FN 104 - Tokens

DeFi would not be very useful if you could only move funds around using the chain's native currency. Thankfully there are many different tokens for us to choose from. This course will cover the following topics:

  • Defining Tokens

  • Tokenomics

  • The SNOB Token

  • Avoiding Scam Tokens

Suggested Prior Reading:

pageFN 101 - Decentralized FinancepageFN 102 - WalletspageFN 103 - Block Explorers


Tokens are everywhere in decentralized finance and allow for a more robust financial system. This is because in chains without smart contract capabilities, you can only buy and sell the chain's native currency. However, with smart contracts, it's possible to create tokens for a variety of different purposes. But what is the value of these tokens?

Similarly to traditional financial markets, an asset is only worth something if someone is willing to buy it from you. If no one wants to buy your dollars at a specific exchange rate to another currency, then your dollars aren't worth that much. The reason why people would want to buy your asset, is due to some utility that it provides; its purchasing power, store of value, potential appreciation, etc. There are tons of physical assets in the world, such as currencies, precious metals, stamps, houses, cars, and so on. People choose to hold what they think has the most utility for them.

In DeFi, these tokens follow the same logic. BTC, for example, has been often described as a great store of value, similar to gold. AVAX has the utility of making transactions on its blockchain, and so on. But those are both native tokens that have their own blockchains. What about tokens that simply exist within DeFi? These tokens are smart contracts, following a token standard. The most common token standard is the ERC-20 token standard, used in almost all EVM-compatible chains. This standard allows tokens to be transacted between wallets and to contain information about themselves such as their name, symbol, and who holds the token in their wallet. Let's look at Snowball's own token as an example.

Snowball (SNOB)

As can be seen above, the Snowball token has its own logo, contract address, a price, a marketcap, a total supply, is being held by over 7,000 wallet addresses and has been transferred over 490,000 times. It is also important to note that the token's symbol is 'SNOB' in this case. By clicking on the contract or on lower parts of the page, a lot more information can also be found regarding the token or its transactions as well.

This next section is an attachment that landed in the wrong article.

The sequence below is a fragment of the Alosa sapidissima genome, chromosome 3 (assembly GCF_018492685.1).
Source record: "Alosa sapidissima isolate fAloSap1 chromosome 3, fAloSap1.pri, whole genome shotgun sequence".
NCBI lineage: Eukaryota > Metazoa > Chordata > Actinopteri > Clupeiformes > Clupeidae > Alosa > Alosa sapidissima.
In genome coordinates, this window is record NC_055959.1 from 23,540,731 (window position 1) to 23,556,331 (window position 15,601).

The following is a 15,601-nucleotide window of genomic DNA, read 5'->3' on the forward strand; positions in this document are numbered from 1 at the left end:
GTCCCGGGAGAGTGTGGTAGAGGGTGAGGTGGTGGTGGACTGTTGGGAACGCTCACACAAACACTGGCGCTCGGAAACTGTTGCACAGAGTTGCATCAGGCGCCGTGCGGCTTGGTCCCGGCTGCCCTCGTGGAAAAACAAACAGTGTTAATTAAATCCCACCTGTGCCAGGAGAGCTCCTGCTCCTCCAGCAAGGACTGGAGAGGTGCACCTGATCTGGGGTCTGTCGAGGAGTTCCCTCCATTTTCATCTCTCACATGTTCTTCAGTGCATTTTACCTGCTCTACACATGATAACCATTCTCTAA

The economic mechanisms of a token that govern its supply are coded into the contract upon its creation, and are called the token's tokenomics. In the case of Snowball, it has a maximum supply of 18 million tokens. This maximum supply is interesting for those looking for a token's utility as a store of value. Since no more tokens can be created after that number, its supply will be static, and any increase in demand should increase price.

Other than solid tokenomics, a token also needs to have some utility if it is to see a good level of adoption in DeFi. The SNOB token, for example, can be staked (deposited into another contract) in order to gain many benefits when using Snowball's platform, including a percentage of the platform's revenues every week. This utility creates demand for the token.

The prices of tokens can be seen through any decentralized exchange, or an external website that provides such services. CoinGecko, for example, is one of those sites. You can see the price history of the SNOB token here.

You can learn more about the tokenomics and utility of the SNOB token here and here.

Avoiding Scams

While there are many great tokens out there, providing a ton of utility for their respective DeFi ecosystems, there are also a lot of really bad tokens, or just outright scams. This is because anyone can make a token, with whatever tokenomics or name they want. There are many things you can look out for when trading or investing in a token:

  • Tokenomics - Are its tokenomics sustainable? If its supply is increasing faster than its demand or a large percentage of its supply is in the hands of a few individuals, then it might not be a wise investment.

  • Utility - Does the token provide any utility to its holders? If not, its demand might be inflated and/or temporary.

  • Liquidity - Are a lot of people buying and selling the token? If not, you might have a hard time selling it later.

  • Promises - Is the token's platform or team behind it making promises that sound too good to be true? Steer clear. Good tokenomics and utility speak for themselves, with no need for outlandish promises of massive profits.

To learn more about token scams and other types of common scams in DeFi, check out our EX 151 course on 'Spotting Scams'.

Closing Thoughts

Tokens form the backbone of transactions, portfolio diversification and yield farming in DeFi. As long as you understand how to avoid the blatant scams out there you can take part in the massive ecosystem of decentralized finance, and all the financial freedom it brings with it.

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